THIS week we jump back into the world of alcoholic beverage regulation, Chapter 18B of the North Carolina General Statutes. The foregoing topic is relevant for a couple of reasons. Number one, the recent growth of craft beer and spirits has not only given consumers an almost incomprehensible variety to choose from, but that same consumer demand has created transparent and abounding economic opportunity in the investment and retail segments of the industry. Second, we as a firm market an ability to deliver “innovative” solutions for our clients. It is rare that an industry as heavily regulated as alcohol concedes opportunity for attorneys to match our clients’ clever ideas with some creative thinking of our own.

But alas, where our laws were designed to regulate business relationships in a competitive economy, North Carolina’s legislature, perhaps with remarkable foresight, also outlined certain relief valves to preserve the incentives of a collaborative economy. Because a couple of our previous posts have noted the inherently collaborative nature of craft-inspired businesses, we feel it necessary to highlight when these two concepts intersect.

Today we look specifically at N.C.G.S. § 18B-1116, affectionately regarded as one of North Carolina’s “tied house” provisions. In context of the three-tier framework—manufacturer, wholesaler, retailer—section (a) prohibits, among other things, a manufacturer or wholesaler from taking a financial interest in a retailer. For reference:

§ 18B-1116. Exclusive Outlets Prohibited.

(a)   Prohibitions. – It shall be unlawful for any manufacturer, bottler, or wholesaler of any alcoholic beverages, or for any officer, director, or affiliate thereof, either directly or indirectly to:

(2) Have any direct or indirect financial interest in the business of any alcoholic beverage retailer in this State or in the premises where the business of any alcoholic beverage retailer in this State is conducted . . .” (Emphasis added)

This limitation on existing industry members’ potential investments in retailers can be traced to a well-founded government concern for maintaining a fair competitive marketplace and preventing exclusive distributive outlets leading to unearned monopolies. And that’s easy to understand. Big beer has recently made headlines across the country behind the rollout of its wholesaler incentive program. It is thus reasonably foreseeable that an alcoholic beverage manufacturer with millions of expendable incentive dollars might allocate them to retailers, too, in an effort to suffocate competition at the point of sale.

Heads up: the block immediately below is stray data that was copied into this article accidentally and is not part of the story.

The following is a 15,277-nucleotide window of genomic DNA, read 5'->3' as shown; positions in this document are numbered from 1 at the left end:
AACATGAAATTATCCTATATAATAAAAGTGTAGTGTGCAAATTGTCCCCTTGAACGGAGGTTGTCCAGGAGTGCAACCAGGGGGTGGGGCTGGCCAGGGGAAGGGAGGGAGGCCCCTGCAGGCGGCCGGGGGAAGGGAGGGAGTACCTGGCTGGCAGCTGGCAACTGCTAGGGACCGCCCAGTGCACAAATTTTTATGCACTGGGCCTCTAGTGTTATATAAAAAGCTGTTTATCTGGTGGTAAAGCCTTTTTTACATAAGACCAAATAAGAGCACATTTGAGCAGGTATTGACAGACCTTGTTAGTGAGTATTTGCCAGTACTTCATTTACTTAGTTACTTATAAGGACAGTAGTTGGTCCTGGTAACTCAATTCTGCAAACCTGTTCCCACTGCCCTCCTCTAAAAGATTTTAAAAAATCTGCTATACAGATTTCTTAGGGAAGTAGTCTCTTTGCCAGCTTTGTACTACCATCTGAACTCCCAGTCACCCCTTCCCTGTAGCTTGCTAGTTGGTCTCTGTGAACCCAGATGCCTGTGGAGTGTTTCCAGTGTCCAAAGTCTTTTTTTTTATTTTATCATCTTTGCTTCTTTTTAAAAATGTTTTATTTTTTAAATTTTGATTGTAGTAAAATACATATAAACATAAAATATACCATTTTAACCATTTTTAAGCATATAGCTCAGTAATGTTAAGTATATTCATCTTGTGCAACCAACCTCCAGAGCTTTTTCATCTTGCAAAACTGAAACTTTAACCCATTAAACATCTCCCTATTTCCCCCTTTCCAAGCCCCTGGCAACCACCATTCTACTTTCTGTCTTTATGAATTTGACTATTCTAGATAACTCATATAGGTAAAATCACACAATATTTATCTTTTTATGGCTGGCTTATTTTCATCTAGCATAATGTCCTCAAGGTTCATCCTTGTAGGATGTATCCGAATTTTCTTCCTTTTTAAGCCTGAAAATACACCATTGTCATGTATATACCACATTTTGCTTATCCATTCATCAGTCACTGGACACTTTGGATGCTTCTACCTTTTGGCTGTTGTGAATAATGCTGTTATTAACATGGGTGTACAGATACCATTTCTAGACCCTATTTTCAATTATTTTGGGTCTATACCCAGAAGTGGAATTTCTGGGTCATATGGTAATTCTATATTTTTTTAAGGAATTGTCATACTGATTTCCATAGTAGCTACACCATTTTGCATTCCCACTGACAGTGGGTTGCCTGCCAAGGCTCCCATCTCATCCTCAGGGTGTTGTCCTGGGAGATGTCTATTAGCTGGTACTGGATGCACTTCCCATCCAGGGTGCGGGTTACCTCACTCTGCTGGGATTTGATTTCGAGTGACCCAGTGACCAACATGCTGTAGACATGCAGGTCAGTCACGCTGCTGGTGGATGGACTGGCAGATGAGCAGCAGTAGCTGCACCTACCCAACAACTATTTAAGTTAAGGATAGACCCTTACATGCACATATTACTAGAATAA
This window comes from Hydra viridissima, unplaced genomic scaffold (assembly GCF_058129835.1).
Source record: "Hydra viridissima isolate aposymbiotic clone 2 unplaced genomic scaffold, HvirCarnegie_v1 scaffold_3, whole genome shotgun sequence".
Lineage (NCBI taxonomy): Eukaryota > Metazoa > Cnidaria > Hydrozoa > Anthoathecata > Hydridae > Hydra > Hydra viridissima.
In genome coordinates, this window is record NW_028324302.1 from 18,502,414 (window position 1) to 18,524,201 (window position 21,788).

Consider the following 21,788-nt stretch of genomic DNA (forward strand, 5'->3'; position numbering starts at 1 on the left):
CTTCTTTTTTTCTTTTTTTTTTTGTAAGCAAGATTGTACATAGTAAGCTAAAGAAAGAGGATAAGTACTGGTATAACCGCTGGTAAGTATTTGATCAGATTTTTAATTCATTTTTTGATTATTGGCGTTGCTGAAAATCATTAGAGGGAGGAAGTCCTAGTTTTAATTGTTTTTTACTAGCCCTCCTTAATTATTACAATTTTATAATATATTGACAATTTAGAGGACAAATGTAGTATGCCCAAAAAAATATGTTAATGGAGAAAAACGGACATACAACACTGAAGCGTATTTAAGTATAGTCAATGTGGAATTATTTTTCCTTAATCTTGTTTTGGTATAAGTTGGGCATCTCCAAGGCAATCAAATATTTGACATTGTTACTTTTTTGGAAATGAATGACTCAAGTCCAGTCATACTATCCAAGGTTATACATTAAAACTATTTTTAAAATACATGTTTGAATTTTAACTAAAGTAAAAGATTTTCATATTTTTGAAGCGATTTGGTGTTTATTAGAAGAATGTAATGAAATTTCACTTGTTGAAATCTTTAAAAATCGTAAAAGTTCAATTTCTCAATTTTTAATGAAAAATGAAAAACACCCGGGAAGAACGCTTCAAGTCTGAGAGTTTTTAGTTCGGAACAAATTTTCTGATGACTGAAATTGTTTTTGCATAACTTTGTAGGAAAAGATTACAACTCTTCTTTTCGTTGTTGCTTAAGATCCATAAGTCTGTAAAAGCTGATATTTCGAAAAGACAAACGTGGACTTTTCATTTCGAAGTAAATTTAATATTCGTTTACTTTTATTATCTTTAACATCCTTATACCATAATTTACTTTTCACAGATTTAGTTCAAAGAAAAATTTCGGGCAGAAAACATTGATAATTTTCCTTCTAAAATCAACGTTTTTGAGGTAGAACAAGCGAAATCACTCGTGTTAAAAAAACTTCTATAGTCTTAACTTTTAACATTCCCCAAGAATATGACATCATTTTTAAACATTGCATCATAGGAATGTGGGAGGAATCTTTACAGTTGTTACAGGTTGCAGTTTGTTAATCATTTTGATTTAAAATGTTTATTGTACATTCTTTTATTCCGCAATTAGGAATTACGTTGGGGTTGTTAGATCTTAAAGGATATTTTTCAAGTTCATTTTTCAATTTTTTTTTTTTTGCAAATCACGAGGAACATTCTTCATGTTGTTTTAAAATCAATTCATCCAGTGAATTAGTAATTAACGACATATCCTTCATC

However, very few industry members (craft brewers, for example) have the resources capable of disrupting fair commercial competition, let alone the inclination to do so. These same industry members, though, are the ones responsible for identifying collaborative opportunity, conceiving innovative ideas, and ultimately enhancing public welfare by strengthening local economy.

When such a scenario exists that involves a manufacturer or wholesaler taking an interest in a retailer, how does an industry member get around the § 18B-1116 limitation?

Simply stated: by asking.

Subsection (b) of § 18B-1116 articulates the power of the North Carolina Alcoholic Beverage Control Commission to grant a petitioning party an exemption from the tied house prohibition referenced above. In making its determination, “the Commission [considers] the public welfare, the quantity and value of articles involved, established trade customs not contrary to the public interest, and the purposesof the section as a whole.

At a time when the conversation around North Carolina ABC regulation is dominated by proposed change, § 18B-1116(b) is a legislative respite for growing local businesses. It recognizes the importance local entrepreneurs play in the collaborative economy. It also provides the Commission with the ability to allow successful business owners and/or investors to continue facilitating that growth, without being confined to one tier in particular or forcing their exit from one tier to pursue an interest in another. So long as the petitioning party can properly the show to the Commission the factors above, members of local alcoholic beverage manufacturers and distributors can gain limited exempted status under the statute to also revitalize and innovate within a retail business setting.

If you are a business owner or investor in the alcoholic beverage space with concerns about your legal status under § 18B-1116, or clever ideas about how to influence this collaborative economy, reach out to a North Carolina attorney. Of course, Carolina Craft Legal would be happy to speak with you about your ideas to brainstorm efficient and effective ways toward achieving exempted status.

 

Until next week. Cheers!

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